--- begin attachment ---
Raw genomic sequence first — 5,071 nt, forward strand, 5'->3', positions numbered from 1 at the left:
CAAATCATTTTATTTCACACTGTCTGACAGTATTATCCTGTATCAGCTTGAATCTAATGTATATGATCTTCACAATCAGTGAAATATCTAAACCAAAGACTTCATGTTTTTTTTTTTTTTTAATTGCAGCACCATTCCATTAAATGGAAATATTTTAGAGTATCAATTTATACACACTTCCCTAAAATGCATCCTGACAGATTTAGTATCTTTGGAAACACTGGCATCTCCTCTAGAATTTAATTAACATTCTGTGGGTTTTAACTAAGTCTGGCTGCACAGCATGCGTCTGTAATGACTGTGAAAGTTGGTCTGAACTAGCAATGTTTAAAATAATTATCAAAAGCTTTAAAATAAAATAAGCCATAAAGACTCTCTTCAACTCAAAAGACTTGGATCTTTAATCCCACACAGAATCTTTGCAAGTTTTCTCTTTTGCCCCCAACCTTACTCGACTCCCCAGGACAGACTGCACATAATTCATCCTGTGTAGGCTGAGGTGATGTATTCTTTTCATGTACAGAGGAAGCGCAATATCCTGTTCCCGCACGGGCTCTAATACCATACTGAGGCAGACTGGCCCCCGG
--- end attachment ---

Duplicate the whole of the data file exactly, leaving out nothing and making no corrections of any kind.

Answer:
Raw genomic sequence first — 5,071 nt, forward strand, 5'->3', positions numbered from 1 at the left:
CAAATCATTTTATTTCACACTGTCTGACAGTATTATCCTGTATCAGCTTGAATCTAATGTATATGATCTTCACAATCAGTGAAATATCTAAACCAAAGACTTCATGTTTTTTTTTTTTTTTAATTGCAGCACCATTCCATTAAATGGAAATATTTTAGAGTATCAATTTATACACACTTCCCTAAAATGCATCCTGACAGATTTAGTATCTTTGGAAACACTGGCATCTCCTCTAGAATTTAATTAACATTCTGTGGGTTTTAACTAAGTCTGGCTGCACAGCATGCGTCTGTAATGACTGTGAAAGTTGGTCTGAACTAGCAATGTTTAAAATAATTATCAAAAGCTTTAAAATAAAATAAGCCATAAAGACTCTCTTCAACTCAAAAGACTTGGATCTTTAATCCCACACAGAATCTTTGCAAGTTTTCTCTTTTGCCCCCAACCTTACTCGACTCCCCAGGACAGACTGCACATAATTCATCCTGTGTAGGCTGAGGTGATGTATTCTTTTCATGTACAGAGGAAGCGCAATATCCTGTTCCCGCACGGGCTCTAATACCATACTGAGGCAGACTGGCCCCCGG